Europe South Asia Asia Pacific Americas Middle East Africa BBC Homepage World Service Education
BBC Homepagelow graphics version | feedback | help
BBC News Online
 You are in: World: Europe
Front Page 
Middle East 
South Asia 
From Our Own Correspondent 
Letter From America 
UK Politics 
Talking Point 
In Depth 
Sunday, 27 February, 2000, 02:13 GMT
Row over Chechen human rights probe

There are reports of continued rebel sniper fire in the capital Grozny
Russia's leading human rights official, Oleg Mironov, has accused the authorities of trying to deny him access to Chechnya.

According to Mr Mironov, the Foreign Ministry told him he could not accompany the Human Rights Commissioner of the Council of Europe, Alvaro Gil-Robles, on a tour of the region on Monday because there were no seats on the plane.
Battle for the Caucasus

Mr Gil-Robles's visit follows international demands for Russia to allow independent human rights investigators into the territory.

Mr Mironov said the decision violated his constitutional rights and that he would ask parliament to set up an inquiry into alleged human rights violations in Chechnya.

A human rights commissioner should know the real state of affairs

The Russian Human Rights Commissioner
Mr Mironov said there were three people who needed to be on the plane: the Council of Europe's human rights commissioner, the special envoy of acting president Vladimir Putin and himself.

"As for the others, there will be journalists of course, but there will also be dozens of bureaucrats who have no real role to play," Mr Mironov said.

Inquiry demands

US President Bill Clinton on Friday added his voice to international calls for an investigation into alleged atrocities committed by Russian soldiers in Chechnya.

Russian soldiers
Russian soldiers have faced repeated allegations of abuses
A video recording of Russian soldiers piling bodies of bound Chechen men into a mass grave has put Moscow under intense pressure to answer allegations of human rights abuses.

Russian officials say the video film depicted dead rebels being temporarily buried for possible later identification. They described it as a propaganda trick by the rebels and said it was not proof that any atrocities had taken place.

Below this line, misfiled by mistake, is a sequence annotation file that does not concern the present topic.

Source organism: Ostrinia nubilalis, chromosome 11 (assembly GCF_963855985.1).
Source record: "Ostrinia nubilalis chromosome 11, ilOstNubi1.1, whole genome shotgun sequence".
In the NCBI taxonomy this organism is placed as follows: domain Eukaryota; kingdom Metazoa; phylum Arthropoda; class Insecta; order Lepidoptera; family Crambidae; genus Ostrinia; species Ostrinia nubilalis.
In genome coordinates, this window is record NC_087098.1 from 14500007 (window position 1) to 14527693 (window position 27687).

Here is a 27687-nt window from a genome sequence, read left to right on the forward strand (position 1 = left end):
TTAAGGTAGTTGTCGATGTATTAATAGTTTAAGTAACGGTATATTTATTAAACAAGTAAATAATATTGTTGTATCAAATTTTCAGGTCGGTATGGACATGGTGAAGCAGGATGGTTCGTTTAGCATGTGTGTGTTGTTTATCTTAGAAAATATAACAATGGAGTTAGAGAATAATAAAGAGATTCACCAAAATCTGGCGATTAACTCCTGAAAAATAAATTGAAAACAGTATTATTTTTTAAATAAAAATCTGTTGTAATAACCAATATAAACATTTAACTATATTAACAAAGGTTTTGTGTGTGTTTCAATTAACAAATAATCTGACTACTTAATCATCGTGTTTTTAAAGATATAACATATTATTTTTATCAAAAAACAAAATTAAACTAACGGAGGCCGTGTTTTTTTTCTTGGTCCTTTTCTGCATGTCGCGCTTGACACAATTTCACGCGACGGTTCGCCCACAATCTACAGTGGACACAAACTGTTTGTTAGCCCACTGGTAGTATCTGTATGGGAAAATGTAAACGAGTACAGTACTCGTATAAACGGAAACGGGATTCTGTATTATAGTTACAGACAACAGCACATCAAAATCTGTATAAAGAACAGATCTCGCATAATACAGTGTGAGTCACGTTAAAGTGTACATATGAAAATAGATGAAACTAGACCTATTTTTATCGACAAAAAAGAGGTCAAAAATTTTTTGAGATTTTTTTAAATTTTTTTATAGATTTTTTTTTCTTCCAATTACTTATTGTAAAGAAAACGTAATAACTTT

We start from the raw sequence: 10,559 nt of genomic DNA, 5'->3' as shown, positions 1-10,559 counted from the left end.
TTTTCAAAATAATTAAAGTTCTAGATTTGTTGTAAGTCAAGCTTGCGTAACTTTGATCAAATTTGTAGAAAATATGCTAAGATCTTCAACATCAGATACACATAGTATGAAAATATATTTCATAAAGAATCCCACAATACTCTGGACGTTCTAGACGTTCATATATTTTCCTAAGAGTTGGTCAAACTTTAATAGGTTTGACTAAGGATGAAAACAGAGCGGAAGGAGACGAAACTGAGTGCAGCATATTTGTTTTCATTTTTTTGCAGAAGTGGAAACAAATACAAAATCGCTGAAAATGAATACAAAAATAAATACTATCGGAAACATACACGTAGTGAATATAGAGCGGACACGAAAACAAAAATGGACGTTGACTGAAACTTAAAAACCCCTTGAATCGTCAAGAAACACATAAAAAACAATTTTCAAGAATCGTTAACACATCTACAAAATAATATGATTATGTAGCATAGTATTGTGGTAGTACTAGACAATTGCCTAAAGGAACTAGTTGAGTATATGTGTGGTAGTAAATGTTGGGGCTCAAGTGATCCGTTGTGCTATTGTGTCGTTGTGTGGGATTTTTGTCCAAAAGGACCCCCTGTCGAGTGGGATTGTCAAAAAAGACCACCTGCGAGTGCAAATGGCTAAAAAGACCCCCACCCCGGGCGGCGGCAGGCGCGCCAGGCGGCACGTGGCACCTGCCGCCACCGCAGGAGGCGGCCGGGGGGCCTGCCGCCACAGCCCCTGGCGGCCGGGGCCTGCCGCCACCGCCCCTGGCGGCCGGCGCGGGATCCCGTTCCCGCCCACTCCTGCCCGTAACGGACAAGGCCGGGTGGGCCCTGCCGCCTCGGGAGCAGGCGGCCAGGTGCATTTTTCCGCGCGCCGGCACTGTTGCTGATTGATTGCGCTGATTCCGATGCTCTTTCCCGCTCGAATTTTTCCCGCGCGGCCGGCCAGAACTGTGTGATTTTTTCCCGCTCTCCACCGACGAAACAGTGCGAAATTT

Continued fighting

Meanwhile, Russian forces tightened their ring around the last Chechen rebel bases in the country's southern mountains, according to Russian reports.

A Russian soldier searches a detained Chechen
Federal artillery pounded the town of Shatoy in the Argun gorge and the surrounding villages, the Interfax agency said, quoting Russian military officials.

The Russian military says it has prevented some 3,000 rebels in the region from escaping from what the federal sources say is their last stronghold.

Reports from the Chechen capital Grozny say that rebel snipers have continued to fire on Russian positions from the basements of deserted buildings.

Search BBC News Online

Advanced search options
Launch console
Europe Contents

Country profiles
See also:

25 Feb 00 |  Europe
Clinton urges Chechnya inquiry
25 Feb 00 |  Media reports
Mass grave video: The Russian view
25 Feb 00 |  Europe
Footage of a war crime?
23 Feb 00 |  Europe
Chechnya closed off
19 Feb 00 |  Europe
Row over Chechnya 'atrocities'
10 Feb 00 |  Europe
In pictures: Grozny in ruins
Internet links:

The BBC is not responsible for the content of external internet sites

Links to top Europe stories are at the foot of the page.

E-mail this story to a friend

Links to more Europe stories